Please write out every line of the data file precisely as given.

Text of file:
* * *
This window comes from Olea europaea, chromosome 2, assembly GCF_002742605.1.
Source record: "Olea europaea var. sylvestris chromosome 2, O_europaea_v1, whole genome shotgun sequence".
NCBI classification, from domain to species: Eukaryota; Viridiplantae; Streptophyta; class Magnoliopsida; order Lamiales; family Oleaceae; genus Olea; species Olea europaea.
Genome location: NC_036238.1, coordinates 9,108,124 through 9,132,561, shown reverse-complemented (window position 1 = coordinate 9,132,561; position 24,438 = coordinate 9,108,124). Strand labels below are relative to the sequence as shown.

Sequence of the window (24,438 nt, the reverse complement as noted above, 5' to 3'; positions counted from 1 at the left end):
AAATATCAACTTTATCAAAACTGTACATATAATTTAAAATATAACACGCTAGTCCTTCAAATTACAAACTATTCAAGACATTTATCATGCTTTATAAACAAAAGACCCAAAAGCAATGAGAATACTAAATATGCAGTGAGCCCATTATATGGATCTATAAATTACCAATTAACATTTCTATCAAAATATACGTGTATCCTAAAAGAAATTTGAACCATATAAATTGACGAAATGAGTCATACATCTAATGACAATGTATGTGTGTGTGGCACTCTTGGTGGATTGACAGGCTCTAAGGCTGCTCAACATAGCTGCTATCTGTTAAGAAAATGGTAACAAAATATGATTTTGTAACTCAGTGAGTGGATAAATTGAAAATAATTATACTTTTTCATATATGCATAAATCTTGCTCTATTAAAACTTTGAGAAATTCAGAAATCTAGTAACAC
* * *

This window comes from Olea europaea, chromosome 2, assembly GCF_002742605.1.
Source record: "Olea europaea var. sylvestris chromosome 2, O_europaea_v1, whole genome shotgun sequence".
NCBI classification, from domain to species: Eukaryota; Viridiplantae; Streptophyta; class Magnoliopsida; order Lamiales; family Oleaceae; genus Olea; species Olea europaea.
Genome location: NC_036238.1, coordinates 9,108,124 through 9,132,561, shown reverse-complemented (window position 1 = coordinate 9,132,561; position 24,438 = coordinate 9,108,124). Strand labels below are relative to the sequence as shown.

Sequence of the window (24,438 nt, the reverse complement as noted above, 5' to 3'; positions counted from 1 at the left end):
AAATATCAACTTTATCAAAACTGTACATATAATTTAAAATATAACACGCTAGTCCTTCAAATTACAAACTATTCAAGACATTTATCATGCTTTATAAACAAAAGACCCAAAAGCAATGAGAATACTAAATATGCAGTGAGCCCATTATATGGATCTATAAATTACCAATTAACATTTCTATCAAAATATACGTGTATCCTAAAAGAAATTTGAACCATATAAATTGACGAAATGAGTCATACATCTAATGACAATGTATGTGTGTGTGGCACTCTTGGTGGATTGACAGGCTCTAAGGCTGCTCAACATAGCTGCTATCTGTTAAGAAAATGGTAACAAAATATGATTTTGTAACTCAGTGAGTGGATAAATTGAAAATAATTATACTTTTTCATATATGCATAAATCTTGCTCTATTAAAACTTTGAGAAATTCAGAAATCTAGTAACAC